The Mets don’t have the luxury of time, at least as far as team COO Jeff Wilpon is concerned.
A day after getting swept by the worst team in the National League, Wilpon — not one to make big proclamations, or to reveal too much of anything, really — said the Mets may not be able to wait until the Aug. 1 trade deadline to add a bat to their offensively stagnant lineup.
“I think we might need to do something before,” Wilpon said Monday at the Harlem RBI fundraiser in Manhattan. “The deadline is still four, six weeks away. We’ve got to start playing better baseball now.”
Wilpon’s comments are in line with what Terry Collins said Sunday, after getting one-hit by the Braves’ Julio Teheran. Although he didn’t reveal specifics, Collins said he intended to shake things up and, when pressed, acknowledged that a roster move is probably around the bend. That comes as little surprise, as the Mets play the World Series champion Royals and the Cubs, the best team in baseball, before the All-Star break, in addition to two series with the Nationals and one with the Marlins.
“We’ve got to get better,” Collins said. “We’ve got to start playing better. We’ll see what we can do.”
Wilpon expanded on that Monday.
“Of course we’re concerned,” he said. “Nobody is happy with the way we’re playing. Sandy (Alderson), Terry and (assistant general manager) John Ricco all the time they’re working on things to try and get us to where we need to go and start playing a little better.”
It’s clear that Collins and Wilpon believe this to be a pivotal stretch. “What you don’t want is a week to turn into two weeks that runs into a month and hurts you very badly,” Wilpon said.
The Mets are next to last in baseball in batting average (.234) and toward the bottom in runs (250), on-base percentage (.307) and hits (527). They lag in almost every offensive category except home runs. They just went 2-4 against the Pirates and the Braves, and it’s hard to imagine the Mets proving themselves equal to the best teams in baseball after failing to keep up with one of its worst.
Which is exactly why drastic changes may be approaching. Although Wilpon said Monday that he believes David Wright will return, they still need a third baseman for now, and that certainly could be a focus for any potential trades. Wilmer Flores has been occupying the position, but he’s not a natural third baseman and, despite an excellent June, he’s never swung a hefty bat.
One move everyone can count on is the return of catcher Travis d’Arnaud on Tuesday. D’Arnaud, who has been out since April 25 with a strained rotator cuff, completed his rehab with Triple-A Las Vegas and, the Mets hope, will provide some pop to their pop-less lineup. This likely means the demotion of Kevin Plawecki, who’s struggled at the plate and behind it and becomes expendable thanks to backup Rene Rivera. It’s also likely that Wright, out at least two months, will move to the 60-day disabled list, opening a spot on the 40-man roster.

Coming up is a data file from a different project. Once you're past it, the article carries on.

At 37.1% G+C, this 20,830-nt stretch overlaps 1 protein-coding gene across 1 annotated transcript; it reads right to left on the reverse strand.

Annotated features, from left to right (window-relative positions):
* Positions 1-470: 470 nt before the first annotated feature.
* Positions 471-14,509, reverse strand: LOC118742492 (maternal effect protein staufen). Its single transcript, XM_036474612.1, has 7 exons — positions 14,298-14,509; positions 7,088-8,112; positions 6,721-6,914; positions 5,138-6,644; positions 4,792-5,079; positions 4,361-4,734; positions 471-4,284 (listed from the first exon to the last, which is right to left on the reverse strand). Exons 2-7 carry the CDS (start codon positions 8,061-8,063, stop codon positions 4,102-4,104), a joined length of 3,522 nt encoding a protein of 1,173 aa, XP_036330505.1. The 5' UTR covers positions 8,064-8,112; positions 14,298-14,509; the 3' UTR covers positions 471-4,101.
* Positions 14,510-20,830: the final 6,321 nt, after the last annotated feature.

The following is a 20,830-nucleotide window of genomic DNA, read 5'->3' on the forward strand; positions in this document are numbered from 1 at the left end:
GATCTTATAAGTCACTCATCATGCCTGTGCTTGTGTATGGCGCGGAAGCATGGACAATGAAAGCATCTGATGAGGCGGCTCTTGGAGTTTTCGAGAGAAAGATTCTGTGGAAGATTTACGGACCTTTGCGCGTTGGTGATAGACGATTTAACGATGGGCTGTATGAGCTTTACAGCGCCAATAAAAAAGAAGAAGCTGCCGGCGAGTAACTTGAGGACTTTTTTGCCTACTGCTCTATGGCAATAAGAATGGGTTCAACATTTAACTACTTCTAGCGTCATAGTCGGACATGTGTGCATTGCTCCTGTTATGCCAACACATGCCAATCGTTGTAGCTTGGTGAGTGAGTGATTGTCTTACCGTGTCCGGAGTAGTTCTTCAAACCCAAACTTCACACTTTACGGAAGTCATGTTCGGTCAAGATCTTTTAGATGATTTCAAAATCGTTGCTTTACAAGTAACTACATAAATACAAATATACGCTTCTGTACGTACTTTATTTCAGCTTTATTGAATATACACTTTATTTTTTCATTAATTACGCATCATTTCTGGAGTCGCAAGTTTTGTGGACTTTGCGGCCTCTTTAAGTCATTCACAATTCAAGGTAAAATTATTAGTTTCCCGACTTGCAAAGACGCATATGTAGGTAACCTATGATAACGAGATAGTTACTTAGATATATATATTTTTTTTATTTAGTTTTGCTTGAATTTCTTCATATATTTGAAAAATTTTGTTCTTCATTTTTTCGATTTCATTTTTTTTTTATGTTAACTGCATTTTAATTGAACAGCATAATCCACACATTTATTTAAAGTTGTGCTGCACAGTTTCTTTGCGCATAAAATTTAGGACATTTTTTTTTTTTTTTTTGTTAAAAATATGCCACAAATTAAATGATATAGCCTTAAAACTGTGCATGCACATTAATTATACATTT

But that’s where the easy decisions end.
Collins acknowledged Sunday that the Mets are keeping an eye on Michael Conforto, which means it wouldn’t be surprising if the struggling outfielder is sent to Triple-A to make room for outfielder Brandon Nimmo, flourishing in Las Vegas. Nimmo, a lefthanded bat, is hitting .325 with a .404 on-base percentage. Conforto is 7-for-51 (.137) in June, and when a reporter said to Collins that Conforto had been in a slump for a while, the manager responded he “still is.”
“We are looking at him,’’ Collins said. “The other night he had a pretty good game, so we put him in there the next game and he didn’t do it. I’ll tell you, Michael Conforto plays, but he’s not coming in off the bench . . . We’re going to look at every angle we can.”
Conforto, aware his time may be running out, took a moment to plead his case. No one has mentioned a minor-league recalibration, he said. Wilpon would not comment on whether Conforto could benefit from being sent down, but did say he needed to see more consistency.
“Obviously, hopefully, I don’t go that route,” Conforto said. “I want to be here and I want to help the team and help us get out of this tough time that we’re having, but that’s out of my control and all I can do is go out there and try to produce as much as I can.”
Conforto was steadfast in his belief that he could turn it around, but, given what Collins said about not benching him, the Mets probably see more value in sending him down to play regularly and work out the kinks. The prospect, though, isn’t comforting to Conforto.
“I can get back to that and come out of the slump, the rough patch that I’m in right now,” Conforto said. “I know it’s going to happen. There’s no doubt in my mind. It’s a work in progress. You’ve got to trust the process and just know you’re going to come out of it and I know I will.”
It just might not be in Flushing.
With Neil Best